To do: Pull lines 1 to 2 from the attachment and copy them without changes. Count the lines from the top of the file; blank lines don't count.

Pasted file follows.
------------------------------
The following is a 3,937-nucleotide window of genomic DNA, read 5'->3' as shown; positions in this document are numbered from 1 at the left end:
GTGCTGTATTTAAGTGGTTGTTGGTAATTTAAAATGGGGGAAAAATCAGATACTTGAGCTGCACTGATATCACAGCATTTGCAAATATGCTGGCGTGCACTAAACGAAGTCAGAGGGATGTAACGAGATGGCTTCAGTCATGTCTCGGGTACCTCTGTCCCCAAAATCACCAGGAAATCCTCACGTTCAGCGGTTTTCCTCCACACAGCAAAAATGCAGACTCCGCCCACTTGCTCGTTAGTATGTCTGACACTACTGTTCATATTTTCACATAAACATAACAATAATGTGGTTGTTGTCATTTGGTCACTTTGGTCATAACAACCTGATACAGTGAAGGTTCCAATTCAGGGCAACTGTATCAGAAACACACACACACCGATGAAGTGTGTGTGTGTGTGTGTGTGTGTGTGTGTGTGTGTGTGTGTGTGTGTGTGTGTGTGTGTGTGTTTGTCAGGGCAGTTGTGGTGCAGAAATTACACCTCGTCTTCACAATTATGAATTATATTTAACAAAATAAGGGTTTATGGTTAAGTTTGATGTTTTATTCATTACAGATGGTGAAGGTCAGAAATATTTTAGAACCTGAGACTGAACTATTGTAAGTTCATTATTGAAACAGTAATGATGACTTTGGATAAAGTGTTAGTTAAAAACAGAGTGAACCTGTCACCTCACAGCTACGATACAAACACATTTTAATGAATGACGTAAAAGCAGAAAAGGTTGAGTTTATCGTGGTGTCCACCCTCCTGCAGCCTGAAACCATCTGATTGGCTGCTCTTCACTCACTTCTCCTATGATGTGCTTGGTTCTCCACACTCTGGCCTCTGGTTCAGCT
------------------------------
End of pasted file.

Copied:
The following is a 3,937-nucleotide window of genomic DNA, read 5'->3' as shown; positions in this document are numbered from 1 at the left end:
GTGCTGTATTTAAGTGGTTGTTGGTAATTTAAAATGGGGGAAAAATCAGATACTTGAGCTGCACTGATATCACAGCATTTGCAAATATGCTGGCGTGCACTAAACGAAGTCAGAGGGATGTAACGAGATGGCTTCAGTCATGTCTCGGGTACCTCTGTCCCCAAAATCACCAGGAAATCCTCACGTTCAGCGGTTTTCCTCCACACAGCAAAAATGCAGACTCCGCCCACTTGCTCGTTAGTATGTCTGACACTACTGTTCATATTTTCACATAAACATAACAATAATGTGGTTGTTGTCATTTGGTCACTTTGGTCATAACAACCTGATACAGTGAAGGTTCCAATTCAGGGCAACTGTATCAGAAACACACACACACCGATGAAGTGTGTGTGTGTGTGTGTGTGTGTGTGTGTGTGTGTGTGTGTGTGTGTGTGTGTGTGTGTGTGTTTGTCAGGGCAGTTGTGGTGCAGAAATTACACCTCGTCTTCACAATTATGAATTATATTTAACAAAATAAGGGTTTATGGTTAAGTTTGATGTTTTATTCATTACAGATGGTGAAGGTCAGAAATATTTTAGAACCTGAGACTGAACTATTGTAAGTTCATTATTGAAACAGTAATGATGACTTTGGATAAAGTGTTAGTTAAAAACAGAGTGAACCTGTCACCTCACAGCTACGATACAAACACATTTTAATGAATGACGTAAAAGCAGAAAAGGTTGAGTTTATCGTGGTGTCCACCCTCCTGCAGCCTGAAACCATCTGATTGGCTGCTCTTCACTCACTTCTCCTATGATGTGCTTGGTTCTCCACACTCTGGCCTCTGGTTCAGCT